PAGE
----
This past weekend afforded me another chance to explore my nearby surroundings, this time along the bed of the Swakop River that separates the high desert in the north from the high plains to the south. I tented at the Goanikontes-Oasis rest camp, explored the river bed and climbed up to the south rim for great views.
Distance-wise, it’s not very far from Arandis: 19 km west on the main highway towards the coast, then another 19 km south along a gravel road down into the carved canyon. Geologically-speaking, however, it has a very different feel than my home town.
From the floor of the canyon, you get the sense of being surrounded by mountains. It’s only when you’re on top that you realize that’s the “normal” elevation and the river is far below.
The Swakop has historically been considered a “4-year river” but recently it has seen water only about every 10 years, the last in 2011. When it does flow, the water level across the wide bed approaches 2-3 meters deep and runs for several days.
The surrounding area, with its great variety of topography (only some of which I was able to photograph on this trip), has also been used in a number of films, including Mad Max: Fury Road and 2000 B.C. Tom Cruise’s latest project, The Mummy, was originally to be filmed here, but got moved 22 km north to Rössing Mountain, because Tom insisted on having cell phone reception…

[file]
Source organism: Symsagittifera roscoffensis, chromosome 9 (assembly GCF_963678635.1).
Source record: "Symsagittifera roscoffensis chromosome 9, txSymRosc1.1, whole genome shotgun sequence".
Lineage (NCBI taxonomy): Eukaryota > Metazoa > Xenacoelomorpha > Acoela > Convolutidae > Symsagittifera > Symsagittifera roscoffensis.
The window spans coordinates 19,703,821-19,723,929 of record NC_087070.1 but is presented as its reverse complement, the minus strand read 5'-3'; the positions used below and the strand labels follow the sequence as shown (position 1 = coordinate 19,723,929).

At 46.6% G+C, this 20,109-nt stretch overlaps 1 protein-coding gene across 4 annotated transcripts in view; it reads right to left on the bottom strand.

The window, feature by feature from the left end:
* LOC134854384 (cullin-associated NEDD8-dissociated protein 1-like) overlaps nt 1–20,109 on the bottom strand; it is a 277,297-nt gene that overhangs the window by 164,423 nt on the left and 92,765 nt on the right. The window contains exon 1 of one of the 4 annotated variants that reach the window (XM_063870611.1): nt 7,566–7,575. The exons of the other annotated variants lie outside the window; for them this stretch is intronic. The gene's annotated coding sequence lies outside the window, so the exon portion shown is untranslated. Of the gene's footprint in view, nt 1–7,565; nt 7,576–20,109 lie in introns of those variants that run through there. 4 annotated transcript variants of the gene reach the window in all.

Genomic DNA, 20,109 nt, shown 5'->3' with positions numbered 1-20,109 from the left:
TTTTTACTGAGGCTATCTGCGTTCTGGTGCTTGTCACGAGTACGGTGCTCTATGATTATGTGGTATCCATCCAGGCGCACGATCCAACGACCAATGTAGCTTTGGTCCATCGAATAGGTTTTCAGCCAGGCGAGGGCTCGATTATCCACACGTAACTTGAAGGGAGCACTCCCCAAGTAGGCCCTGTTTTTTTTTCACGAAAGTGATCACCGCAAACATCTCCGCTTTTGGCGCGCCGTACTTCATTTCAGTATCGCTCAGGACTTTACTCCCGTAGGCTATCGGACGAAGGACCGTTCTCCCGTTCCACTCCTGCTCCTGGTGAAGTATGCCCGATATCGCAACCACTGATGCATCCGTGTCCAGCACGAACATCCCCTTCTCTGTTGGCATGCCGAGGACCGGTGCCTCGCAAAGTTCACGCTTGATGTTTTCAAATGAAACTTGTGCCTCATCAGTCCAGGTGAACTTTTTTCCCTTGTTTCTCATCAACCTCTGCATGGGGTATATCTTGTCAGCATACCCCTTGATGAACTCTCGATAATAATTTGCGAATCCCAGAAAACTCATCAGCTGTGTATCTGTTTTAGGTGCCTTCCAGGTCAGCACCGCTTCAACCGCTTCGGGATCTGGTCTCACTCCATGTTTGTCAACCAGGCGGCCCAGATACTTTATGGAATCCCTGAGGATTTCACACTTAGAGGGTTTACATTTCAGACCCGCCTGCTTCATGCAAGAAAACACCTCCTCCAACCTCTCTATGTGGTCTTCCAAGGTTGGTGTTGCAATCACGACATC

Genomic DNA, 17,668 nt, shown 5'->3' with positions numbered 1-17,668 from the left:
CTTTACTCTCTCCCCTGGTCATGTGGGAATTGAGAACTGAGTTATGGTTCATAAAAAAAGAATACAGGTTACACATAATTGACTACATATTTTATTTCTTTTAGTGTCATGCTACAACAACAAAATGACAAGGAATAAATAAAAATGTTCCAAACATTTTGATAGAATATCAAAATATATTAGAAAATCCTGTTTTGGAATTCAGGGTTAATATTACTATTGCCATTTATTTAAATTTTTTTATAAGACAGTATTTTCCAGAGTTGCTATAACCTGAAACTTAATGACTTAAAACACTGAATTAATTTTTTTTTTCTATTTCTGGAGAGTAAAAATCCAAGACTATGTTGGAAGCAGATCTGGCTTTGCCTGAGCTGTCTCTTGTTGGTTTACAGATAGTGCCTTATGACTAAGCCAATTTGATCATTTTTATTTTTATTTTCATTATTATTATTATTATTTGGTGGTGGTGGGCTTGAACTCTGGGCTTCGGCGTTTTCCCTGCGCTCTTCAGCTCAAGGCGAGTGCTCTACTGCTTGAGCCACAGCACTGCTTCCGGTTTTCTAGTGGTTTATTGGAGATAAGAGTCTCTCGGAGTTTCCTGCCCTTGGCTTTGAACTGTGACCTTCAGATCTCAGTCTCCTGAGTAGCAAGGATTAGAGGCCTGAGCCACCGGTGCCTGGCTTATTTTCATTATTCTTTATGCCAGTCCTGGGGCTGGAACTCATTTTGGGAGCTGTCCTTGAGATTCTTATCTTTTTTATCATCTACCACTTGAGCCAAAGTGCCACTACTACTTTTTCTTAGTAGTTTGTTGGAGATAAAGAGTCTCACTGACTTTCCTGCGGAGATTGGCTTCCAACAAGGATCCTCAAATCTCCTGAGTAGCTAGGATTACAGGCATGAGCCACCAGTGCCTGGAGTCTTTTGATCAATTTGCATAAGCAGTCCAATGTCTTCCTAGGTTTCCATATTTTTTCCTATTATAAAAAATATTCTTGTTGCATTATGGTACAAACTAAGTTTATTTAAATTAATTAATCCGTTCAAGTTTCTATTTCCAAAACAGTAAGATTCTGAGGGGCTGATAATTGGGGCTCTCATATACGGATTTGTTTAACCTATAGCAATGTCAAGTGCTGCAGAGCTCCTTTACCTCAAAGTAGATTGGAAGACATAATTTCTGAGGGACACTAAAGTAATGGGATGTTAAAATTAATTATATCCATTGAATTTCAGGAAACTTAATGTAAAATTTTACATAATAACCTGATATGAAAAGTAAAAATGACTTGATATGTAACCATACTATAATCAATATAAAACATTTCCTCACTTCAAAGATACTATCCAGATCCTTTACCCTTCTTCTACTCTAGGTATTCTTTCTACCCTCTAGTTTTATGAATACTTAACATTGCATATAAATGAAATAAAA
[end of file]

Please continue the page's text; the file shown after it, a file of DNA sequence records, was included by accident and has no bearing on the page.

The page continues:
Culture-wise, Goanikontes-Oasis is also a different world than Arandis: more Europe than Africa, more German-speaking than Afrikaans-speaking, more salads, cheese and cakes than porridge, more white than any other skin color. Established by German settlers in the late 19th Century as a stop for cattle runs between Windhoek and Swakopmund, it later grew most of the fresh produce eaten by the coastal communities. During the relatively short period of German colonization (1880-1915), the first structures of the lodge were built to give Swakopmunders a chance to enjoy the warmth of the sun when their homes were fogged in. To this day, it’s a popular destination for day-trippers and overnighters – and, this weekend at least, for dozens of mountain-bikers training to compete in the upcoming Desert Dash, a 24-hour endurance race that essentially follows the old cattle trail.
The owners, managers and staff at Goanikontes-Oasis are extremely friendly and knowledgeable and I know I’ll be a frequent visitor. It’s also a good base from which to explore the moonscapes and ancient Welwitchia plants a bit further to the south. They helped me plan a 2-day, 45 km overland route from Arandis through two river canyons – for my next visit, I hope to hike there!